Modelling and control of suspensions as used in interferometric gravitational wave detectors

Palmer, David Andrew (2001) Modelling and control of suspensions as used in interferometric gravitational wave detectors. PhD thesis, University of Glasgow.

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Abstract

In this thesis the bond graph modelling of multi-stage pendula is presented. The models are abstractions of the real physical pendula as used in the GEO 600 gravitational wave detector. In addition, Model Based Observers (MBO) for the control of these real physical pendula, are presented. The bond graph domain is utilised because it is an energy based methodology which facilitates the creation of unambiguous hierarchical models. This hierarchical property is fully exploited to produce a library of components which can be used to create complex multistage pendula in a modular fasshion. Included in these models are hierarchical wire models which can model forces due to linear extension, bending dynamics and transverse modes of vibration. Components have been validated against a real physical system and as such alternatively configured system models can be created with confidence. Bond graph pendulum models are incorporated in the design of Model Based Observer controllers. Model Based Observers are designed in the "physical domain" of bond graphs and as such provide an intuitive approach to controller design, and a unified approach to both system modelling and controller synthesis. As a case study, a Model Based Observer has been designed and successfully implemented on a real physical pendulum system. This controller damps the resonant motion of a real double pendulum. A more sophisticated Model Based Observer, incorporating a split feedback topology, which is designed to control the position of a multi-stage pendula has also been investigated.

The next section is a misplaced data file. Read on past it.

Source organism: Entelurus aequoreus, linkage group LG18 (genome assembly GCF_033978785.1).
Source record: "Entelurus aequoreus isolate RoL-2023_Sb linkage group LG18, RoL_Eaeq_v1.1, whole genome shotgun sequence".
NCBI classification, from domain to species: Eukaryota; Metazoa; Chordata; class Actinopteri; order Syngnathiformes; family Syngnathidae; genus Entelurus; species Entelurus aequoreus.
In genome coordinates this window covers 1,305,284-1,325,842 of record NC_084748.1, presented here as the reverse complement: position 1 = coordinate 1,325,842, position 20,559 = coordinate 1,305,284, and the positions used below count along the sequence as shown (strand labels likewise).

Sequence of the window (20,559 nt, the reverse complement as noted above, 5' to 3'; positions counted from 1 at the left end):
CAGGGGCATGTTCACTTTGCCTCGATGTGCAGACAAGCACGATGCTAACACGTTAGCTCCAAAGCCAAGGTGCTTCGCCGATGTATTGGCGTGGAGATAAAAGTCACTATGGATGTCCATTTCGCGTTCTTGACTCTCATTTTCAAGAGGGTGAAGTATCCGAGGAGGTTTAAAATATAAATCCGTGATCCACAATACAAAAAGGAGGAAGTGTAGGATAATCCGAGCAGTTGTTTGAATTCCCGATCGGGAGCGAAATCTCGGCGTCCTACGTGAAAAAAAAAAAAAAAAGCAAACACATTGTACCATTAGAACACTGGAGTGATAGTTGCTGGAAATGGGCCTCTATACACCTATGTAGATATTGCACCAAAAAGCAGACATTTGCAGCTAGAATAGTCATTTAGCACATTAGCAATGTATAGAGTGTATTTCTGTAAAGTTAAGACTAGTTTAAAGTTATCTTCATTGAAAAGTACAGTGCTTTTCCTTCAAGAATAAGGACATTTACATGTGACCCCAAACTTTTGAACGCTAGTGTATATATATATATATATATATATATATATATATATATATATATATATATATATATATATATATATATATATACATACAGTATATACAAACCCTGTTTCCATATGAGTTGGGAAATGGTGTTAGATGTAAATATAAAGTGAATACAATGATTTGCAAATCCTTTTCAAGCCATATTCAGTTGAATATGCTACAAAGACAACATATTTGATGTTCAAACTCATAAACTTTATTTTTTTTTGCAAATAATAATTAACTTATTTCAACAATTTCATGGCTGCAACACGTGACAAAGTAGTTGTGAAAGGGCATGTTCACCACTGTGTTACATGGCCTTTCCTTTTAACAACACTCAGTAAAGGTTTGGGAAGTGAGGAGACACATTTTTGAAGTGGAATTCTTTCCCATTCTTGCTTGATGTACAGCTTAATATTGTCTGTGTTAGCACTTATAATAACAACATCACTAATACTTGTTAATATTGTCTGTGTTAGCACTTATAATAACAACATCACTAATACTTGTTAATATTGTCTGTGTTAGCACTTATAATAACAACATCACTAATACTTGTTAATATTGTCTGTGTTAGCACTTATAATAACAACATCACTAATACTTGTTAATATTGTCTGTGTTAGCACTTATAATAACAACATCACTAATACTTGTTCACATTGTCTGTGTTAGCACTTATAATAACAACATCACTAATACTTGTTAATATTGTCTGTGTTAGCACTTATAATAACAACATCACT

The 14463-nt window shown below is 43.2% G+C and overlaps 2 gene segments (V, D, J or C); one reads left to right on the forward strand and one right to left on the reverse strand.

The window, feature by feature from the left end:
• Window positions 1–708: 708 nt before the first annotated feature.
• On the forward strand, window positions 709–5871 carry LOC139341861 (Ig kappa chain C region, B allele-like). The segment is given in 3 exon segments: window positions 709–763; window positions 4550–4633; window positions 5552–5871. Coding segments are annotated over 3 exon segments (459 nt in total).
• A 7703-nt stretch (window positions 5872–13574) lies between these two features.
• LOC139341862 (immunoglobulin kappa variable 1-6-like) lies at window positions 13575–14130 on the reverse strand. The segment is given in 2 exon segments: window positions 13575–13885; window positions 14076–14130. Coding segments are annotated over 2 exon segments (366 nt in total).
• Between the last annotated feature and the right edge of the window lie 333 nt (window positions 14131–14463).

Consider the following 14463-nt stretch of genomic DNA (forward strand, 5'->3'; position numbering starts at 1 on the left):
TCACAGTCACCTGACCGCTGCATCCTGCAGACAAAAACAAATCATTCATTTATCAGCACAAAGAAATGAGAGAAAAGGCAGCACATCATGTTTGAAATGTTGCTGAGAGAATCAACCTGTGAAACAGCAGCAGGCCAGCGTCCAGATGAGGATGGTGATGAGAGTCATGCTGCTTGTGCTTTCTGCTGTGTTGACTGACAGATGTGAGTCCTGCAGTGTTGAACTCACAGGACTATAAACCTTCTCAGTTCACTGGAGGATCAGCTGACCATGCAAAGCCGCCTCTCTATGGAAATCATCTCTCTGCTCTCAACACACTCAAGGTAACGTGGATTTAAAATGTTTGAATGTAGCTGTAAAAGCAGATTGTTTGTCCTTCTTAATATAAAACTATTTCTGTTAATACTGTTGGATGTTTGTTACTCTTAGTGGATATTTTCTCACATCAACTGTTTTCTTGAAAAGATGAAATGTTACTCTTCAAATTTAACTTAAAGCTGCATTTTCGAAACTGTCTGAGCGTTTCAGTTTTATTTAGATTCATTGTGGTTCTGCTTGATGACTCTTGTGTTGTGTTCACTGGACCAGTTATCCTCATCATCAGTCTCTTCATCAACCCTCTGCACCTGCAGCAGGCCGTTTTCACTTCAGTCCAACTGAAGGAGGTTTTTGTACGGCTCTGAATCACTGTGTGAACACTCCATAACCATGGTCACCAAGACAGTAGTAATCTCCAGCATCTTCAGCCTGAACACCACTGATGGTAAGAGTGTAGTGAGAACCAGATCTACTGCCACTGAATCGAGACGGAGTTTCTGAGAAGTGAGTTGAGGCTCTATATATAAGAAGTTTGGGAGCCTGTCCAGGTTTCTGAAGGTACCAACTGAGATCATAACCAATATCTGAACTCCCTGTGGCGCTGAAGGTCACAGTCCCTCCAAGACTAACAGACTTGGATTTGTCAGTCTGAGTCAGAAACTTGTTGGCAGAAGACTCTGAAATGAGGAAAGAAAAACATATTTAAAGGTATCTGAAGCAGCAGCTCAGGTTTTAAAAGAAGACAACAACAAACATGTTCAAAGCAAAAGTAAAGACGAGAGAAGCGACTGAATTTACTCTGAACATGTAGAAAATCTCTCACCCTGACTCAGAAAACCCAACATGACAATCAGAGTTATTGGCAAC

Item Type: Thesis (PhD)
Qualification Level: Doctoral
Additional Information: Adviser: Peter Gawthrop
Keywords: Astrophysics
Date of Award: 2001
Depositing User: Enlighten Team
Unique ID: glathesis:2001-73236
Copyright: Copyright of this thesis is held by the author.
Date Deposited: 14 Jun 2019 08:56
Last Modified: 14 Jun 2019 08:56
URI: http://theses.gla.ac.uk/id/eprint/73236

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